The three stages of grieving Sunday, March 04, 2007
When someone close to us dies, it can sometimes feel as if we’ll never get over the loss. As much as death is a part of life for everyone, it is also one of the most difficult things to cope with. But getting through grief and being able to move on with life is essential to our mental health and well-being. Fortunately, there are reasonably predictable stages of grief.
An important thing to understand is that it is necessary to grieve a loss. It’s tempting to try to find ways to step around grief, but the reality is you only get to the other side of grief by walking right through the middle of it.
The three stages of grieving
“You only get to the other side of grief by walking right through the middle of it.”
Even though grief is a process everyone goes through, no two people go through it exactly the same way. The way you show grief may depend on your culture, and how much grief you feel can depend on your relationship with the person who died.
Children show and feel grief differently than adults do and they may also need help to understand death. Losing a spouse can involve many practical as well as emotional upheavals. Despite the diversity of how people experience grief, there are three basic stages of grieving, according to the Canadian Mental Health Association (CMHA), though you may go back and forth between them for a long time:
Some people will say they didn’t even cry when someone they loved died. In fact, they might not have cried for days or weeks after. Shock and numbness are the typical immediate responses to the death of a loved one—even when the death was prepared for (because in reality, nothing can ever completely prepare you for the death of someone close to you). People who have been through this stage describe it as going through the motions, and it’s a protective stage that helps a mourner get through the intensity and the busyness of the early post-death days. The numbness can last for weeks or even months.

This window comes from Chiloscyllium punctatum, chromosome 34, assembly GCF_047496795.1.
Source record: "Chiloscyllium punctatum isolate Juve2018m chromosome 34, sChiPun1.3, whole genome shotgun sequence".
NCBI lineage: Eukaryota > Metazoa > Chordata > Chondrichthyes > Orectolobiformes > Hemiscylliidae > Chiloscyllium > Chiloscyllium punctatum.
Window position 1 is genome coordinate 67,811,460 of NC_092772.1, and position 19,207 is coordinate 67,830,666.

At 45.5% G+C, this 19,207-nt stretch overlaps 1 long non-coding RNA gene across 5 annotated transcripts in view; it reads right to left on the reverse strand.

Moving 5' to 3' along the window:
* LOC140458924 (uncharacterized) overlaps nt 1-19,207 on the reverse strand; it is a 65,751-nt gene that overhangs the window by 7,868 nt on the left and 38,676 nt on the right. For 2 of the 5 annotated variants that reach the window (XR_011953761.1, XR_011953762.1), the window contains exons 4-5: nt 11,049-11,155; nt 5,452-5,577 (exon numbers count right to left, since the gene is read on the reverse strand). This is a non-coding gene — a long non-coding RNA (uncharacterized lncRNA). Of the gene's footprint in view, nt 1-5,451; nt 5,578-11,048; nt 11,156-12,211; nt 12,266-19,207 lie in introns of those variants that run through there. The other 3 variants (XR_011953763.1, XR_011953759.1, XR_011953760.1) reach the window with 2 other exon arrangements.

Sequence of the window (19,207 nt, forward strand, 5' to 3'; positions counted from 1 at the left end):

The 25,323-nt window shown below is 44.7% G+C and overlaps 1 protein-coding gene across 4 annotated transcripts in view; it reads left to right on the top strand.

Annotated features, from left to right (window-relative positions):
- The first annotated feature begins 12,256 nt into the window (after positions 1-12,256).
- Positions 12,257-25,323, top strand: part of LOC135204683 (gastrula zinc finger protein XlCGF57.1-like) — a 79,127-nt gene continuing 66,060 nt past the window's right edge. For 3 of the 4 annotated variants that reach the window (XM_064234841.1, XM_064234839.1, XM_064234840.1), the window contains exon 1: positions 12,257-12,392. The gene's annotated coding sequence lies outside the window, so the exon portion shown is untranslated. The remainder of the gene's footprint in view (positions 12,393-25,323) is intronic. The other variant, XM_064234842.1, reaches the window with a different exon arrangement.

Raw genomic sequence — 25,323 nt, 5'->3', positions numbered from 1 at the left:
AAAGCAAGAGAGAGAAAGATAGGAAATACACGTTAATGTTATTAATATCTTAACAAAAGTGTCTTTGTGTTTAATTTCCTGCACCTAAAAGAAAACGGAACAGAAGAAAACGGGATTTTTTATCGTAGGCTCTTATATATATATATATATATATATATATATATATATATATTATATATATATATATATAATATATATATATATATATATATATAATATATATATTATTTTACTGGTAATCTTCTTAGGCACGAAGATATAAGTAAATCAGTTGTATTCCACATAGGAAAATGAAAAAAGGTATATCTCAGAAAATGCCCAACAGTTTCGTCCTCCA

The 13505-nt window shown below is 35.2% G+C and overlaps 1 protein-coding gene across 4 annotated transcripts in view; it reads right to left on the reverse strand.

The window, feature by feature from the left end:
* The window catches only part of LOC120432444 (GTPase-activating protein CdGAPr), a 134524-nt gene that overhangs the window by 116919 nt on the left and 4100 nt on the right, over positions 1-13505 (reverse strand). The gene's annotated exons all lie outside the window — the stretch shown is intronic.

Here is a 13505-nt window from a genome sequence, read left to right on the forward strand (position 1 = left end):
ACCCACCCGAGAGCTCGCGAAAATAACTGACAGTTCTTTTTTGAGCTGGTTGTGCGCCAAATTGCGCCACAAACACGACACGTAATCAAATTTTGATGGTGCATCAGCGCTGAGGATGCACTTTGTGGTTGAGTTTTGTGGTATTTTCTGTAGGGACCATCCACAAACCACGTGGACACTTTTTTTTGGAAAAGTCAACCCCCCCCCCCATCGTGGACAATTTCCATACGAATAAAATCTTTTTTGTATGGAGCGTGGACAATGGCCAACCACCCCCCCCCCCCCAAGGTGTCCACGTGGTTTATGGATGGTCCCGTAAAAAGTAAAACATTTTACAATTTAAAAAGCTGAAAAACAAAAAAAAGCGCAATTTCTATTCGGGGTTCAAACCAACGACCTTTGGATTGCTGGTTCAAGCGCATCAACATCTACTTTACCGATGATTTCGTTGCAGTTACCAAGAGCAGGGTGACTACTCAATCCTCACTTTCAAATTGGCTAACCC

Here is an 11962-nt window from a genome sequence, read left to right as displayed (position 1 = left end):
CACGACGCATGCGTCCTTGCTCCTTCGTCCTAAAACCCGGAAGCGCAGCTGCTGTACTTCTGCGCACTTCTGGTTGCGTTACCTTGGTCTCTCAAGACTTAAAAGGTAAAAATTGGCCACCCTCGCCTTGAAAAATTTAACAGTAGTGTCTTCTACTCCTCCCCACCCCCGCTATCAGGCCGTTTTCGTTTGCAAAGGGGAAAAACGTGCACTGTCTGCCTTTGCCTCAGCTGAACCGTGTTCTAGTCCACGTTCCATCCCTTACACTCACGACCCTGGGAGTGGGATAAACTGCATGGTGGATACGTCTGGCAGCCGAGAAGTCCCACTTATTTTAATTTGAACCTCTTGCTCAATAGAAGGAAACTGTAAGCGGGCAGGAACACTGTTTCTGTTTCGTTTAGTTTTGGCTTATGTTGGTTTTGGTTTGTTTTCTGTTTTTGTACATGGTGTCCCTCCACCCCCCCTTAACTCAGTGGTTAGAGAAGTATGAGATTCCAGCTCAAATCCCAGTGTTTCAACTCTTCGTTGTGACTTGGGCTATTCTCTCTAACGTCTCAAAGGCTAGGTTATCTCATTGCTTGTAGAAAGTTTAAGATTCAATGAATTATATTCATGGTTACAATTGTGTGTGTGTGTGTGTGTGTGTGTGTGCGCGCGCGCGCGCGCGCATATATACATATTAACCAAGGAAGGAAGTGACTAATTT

After the numbness comes the emotion, and it can come in many shapes and forms: exhaustion, anxiety, sadness and weepiness, moodiness, depression, loss of control, feeling withdrawn. This can, and should be a time of coming to terms not only with the loss but also with the relationship you had with the person. This can be especially difficult if there were problems that had not been resolved before the death. You may experience some of these feelings for many months, and sometimes even for years.
The loss of someone you love is not something you ever get over entirely. But eventually, there will come a day when you do recognize yourself again—when you are out with friends and realize you’ve had a wonderful time, or when you notice that you are appreciating day-to-day activities again.
Illustration of a journal and pen
How to help yourself
There are some ways that you can support yourself during the process of grieving:
* Take care of your health. The stress response of losing someone you love may have an impact on your immune system. Make sure to eat well, keep up with regular exercise and get plenty of sleep.
* Don’t be afraid to express how you feel by talking, crying, writing. Expressing feelings helps healing.
* Reach out to family and friends. Help others understand what you need.
* Avoid making major changes, at least for the first several months.
* Be patient with yourself and with the process. It takes time but life will get better.
If you feel you need more assistance, speak with your family doctor or other health professional. You can also contact the Canadian Mental Health Association location near you.
Grieving is natural and normal. Don’t be afraid to ask for help.
Date published: March 1, 2007
BulletThis article was prepared by Toronto journalist Nora Underwood and reviewed by The Canadian Mental Health Association, the Canadian Health Network Mental Health Affiliate.
(article from the Public Health Agency of Canada)
Posted by Jennifer Forbes at 10:17 PM
Born and raised in Saskatchewan. Attended the University of Ottawa for communications and psychology. Working in marketing, public relations and health promotion. Personally affected by mental illness and now an advocate for mental health.